On the Move is a Hampshire Cultural Trust project, funded by the Esme Fairbairn Collections Fund, which focuses on making collections accessible for wellbeing. Over the past eight months our fantastic team of volunteers have been researching the transport collection and bringing to life the stories connected to these objects.
This time we’re taking a look at a Romani Caravan from the 1880s, on display in the showground of Milestones Museum. It came into the collection in the late 1970s and is a really beautiful vehicle that was a comfortable home for travellers in the late Victorian period.
Known as a Vardo in the Romani language (meaning cart), these highly decorated wooden caravans have only been used by Gypsies since about 1850. Before this they walked on foot with all their possessions loaded on a cart, sleeping in tents made of hazel twigs and canvas.
This caravan is in the Reading style, named for the town that first made them, and is the style that most people imagine when thinking of a traditional gypsy wagon. Dunton and Sons of Reading were the original builder of this type of Vardo, however ours has possibly been built by Brayshaw, who started as blacksmiths and wheelwrights in the late 19thcentury and by 1889, were making carriages for Romani families and showmen.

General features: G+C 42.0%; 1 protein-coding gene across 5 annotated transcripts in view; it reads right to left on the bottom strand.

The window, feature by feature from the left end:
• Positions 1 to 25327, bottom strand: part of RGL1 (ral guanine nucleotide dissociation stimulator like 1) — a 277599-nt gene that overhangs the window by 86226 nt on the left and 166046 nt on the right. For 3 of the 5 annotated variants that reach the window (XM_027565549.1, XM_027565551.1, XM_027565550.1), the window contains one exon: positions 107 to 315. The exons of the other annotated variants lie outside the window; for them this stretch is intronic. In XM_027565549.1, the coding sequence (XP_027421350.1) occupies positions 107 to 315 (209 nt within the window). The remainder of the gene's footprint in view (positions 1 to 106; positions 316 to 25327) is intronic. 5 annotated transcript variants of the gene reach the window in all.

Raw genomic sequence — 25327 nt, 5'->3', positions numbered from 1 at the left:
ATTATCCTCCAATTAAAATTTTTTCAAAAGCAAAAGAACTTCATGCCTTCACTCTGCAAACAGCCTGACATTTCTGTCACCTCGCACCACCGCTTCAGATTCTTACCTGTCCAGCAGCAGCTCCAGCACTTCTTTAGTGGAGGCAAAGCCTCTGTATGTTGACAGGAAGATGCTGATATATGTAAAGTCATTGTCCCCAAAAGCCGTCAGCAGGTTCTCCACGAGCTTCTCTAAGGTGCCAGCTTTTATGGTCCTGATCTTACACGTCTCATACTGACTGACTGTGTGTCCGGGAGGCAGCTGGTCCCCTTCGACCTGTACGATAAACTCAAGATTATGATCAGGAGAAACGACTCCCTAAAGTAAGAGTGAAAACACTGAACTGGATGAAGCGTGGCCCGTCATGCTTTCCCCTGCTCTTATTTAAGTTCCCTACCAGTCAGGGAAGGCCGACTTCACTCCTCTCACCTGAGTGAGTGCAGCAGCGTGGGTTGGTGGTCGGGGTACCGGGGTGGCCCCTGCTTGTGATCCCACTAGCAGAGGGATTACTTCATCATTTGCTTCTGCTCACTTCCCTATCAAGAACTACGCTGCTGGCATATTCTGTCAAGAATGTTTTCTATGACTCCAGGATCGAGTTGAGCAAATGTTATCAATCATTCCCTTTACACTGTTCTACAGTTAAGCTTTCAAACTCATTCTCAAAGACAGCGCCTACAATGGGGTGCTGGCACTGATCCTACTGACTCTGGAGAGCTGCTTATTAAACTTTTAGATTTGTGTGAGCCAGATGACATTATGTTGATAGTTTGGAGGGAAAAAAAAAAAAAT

Agricultural Fairs in Hampshire in the 19thcentury were well attended by Gypsy families looking for an opportunity to sell their wares, as well as looking for seasonal work in the New Forest such as fruit picking, charcoal burning and horse trading. One such fair was the Weyhill Sheep Fair near Andover which began in the 11thcentury, a mural of which can be seen in one of the upstairs rooms in the Weyhill Fair pub.
This wagon is highly decorated with brightly coloured wheels and chassis, carved porch brackets and scrolls and line patterns inside and out. This ornamentation and intricate carving would reflect the tradition of the community, with families often having particular designs and colour schemes.
Inside features a Queen Anne woodturning stove, with the chimney set on the “driver’s side” of the roof so it wouldn’t get caught in overhanging branches along the roads. A very comfortable raised bed with velvet curtains creates space for an additional sleeping area underneath. There’s also a skylight known as a Mollycroft in the roof, which was probably a later addition as these didn’t appear in Romani Vardos until the early 20th century.
Our Vardo has been beautifully and lovingly restored by its previous owner; Mr. P. Ingram. His signature can be seen on the side of the wagon. Have a look for it next time you’re at Milestones!
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